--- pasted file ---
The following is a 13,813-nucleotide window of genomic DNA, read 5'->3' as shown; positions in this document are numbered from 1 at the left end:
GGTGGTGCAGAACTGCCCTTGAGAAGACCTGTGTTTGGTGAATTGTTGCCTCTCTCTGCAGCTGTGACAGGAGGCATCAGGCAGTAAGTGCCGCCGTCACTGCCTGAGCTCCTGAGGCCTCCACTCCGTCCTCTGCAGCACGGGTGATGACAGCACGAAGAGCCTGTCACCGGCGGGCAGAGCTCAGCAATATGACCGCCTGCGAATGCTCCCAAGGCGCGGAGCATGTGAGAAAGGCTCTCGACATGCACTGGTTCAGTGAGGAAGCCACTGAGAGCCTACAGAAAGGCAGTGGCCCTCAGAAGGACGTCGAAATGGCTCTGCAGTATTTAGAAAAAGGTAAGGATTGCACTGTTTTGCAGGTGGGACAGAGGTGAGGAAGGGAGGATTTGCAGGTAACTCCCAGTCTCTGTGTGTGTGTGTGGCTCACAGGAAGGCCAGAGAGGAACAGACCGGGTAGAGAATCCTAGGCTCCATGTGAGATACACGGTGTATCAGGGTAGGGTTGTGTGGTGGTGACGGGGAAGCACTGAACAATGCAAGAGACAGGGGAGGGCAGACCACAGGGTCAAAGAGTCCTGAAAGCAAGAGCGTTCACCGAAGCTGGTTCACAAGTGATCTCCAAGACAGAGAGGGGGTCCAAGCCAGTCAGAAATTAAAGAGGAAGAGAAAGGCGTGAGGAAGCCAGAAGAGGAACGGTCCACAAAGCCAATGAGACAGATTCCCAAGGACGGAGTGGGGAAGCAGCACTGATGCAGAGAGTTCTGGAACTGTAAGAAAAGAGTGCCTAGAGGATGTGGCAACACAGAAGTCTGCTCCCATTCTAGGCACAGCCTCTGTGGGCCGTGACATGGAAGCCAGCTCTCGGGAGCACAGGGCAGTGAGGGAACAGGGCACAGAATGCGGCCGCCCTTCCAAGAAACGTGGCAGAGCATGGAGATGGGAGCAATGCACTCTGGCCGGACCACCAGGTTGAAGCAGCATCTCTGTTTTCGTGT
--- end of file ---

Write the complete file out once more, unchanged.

The following is a 13,813-nucleotide window of genomic DNA, read 5'->3' as shown; positions in this document are numbered from 1 at the left end:
GGTGGTGCAGAACTGCCCTTGAGAAGACCTGTGTTTGGTGAATTGTTGCCTCTCTCTGCAGCTGTGACAGGAGGCATCAGGCAGTAAGTGCCGCCGTCACTGCCTGAGCTCCTGAGGCCTCCACTCCGTCCTCTGCAGCACGGGTGATGACAGCACGAAGAGCCTGTCACCGGCGGGCAGAGCTCAGCAATATGACCGCCTGCGAATGCTCCCAAGGCGCGGAGCATGTGAGAAAGGCTCTCGACATGCACTGGTTCAGTGAGGAAGCCACTGAGAGCCTACAGAAAGGCAGTGGCCCTCAGAAGGACGTCGAAATGGCTCTGCAGTATTTAGAAAAAGGTAAGGATTGCACTGTTTTGCAGGTGGGACAGAGGTGAGGAAGGGAGGATTTGCAGGTAACTCCCAGTCTCTGTGTGTGTGTGTGGCTCACAGGAAGGCCAGAGAGGAACAGACCGGGTAGAGAATCCTAGGCTCCATGTGAGATACACGGTGTATCAGGGTAGGGTTGTGTGGTGGTGACGGGGAAGCACTGAACAATGCAAGAGACAGGGGAGGGCAGACCACAGGGTCAAAGAGTCCTGAAAGCAAGAGCGTTCACCGAAGCTGGTTCACAAGTGATCTCCAAGACAGAGAGGGGGTCCAAGCCAGTCAGAAATTAAAGAGGAAGAGAAAGGCGTGAGGAAGCCAGAAGAGGAACGGTCCACAAAGCCAATGAGACAGATTCCCAAGGACGGAGTGGGGAAGCAGCACTGATGCAGAGAGTTCTGGAACTGTAAGAAAAGAGTGCCTAGAGGATGTGGCAACACAGAAGTCTGCTCCCATTCTAGGCACAGCCTCTGTGGGCCGTGACATGGAAGCCAGCTCTCGGGAGCACAGGGCAGTGAGGGAACAGGGCACAGAATGCGGCCGCCCTTCCAAGAAACGTGGCAGAGCATGGAGATGGGAGCAATGCACTCTGGCCGGACCACCAGGTTGAAGCAGCATCTCTGTTTTCGTGT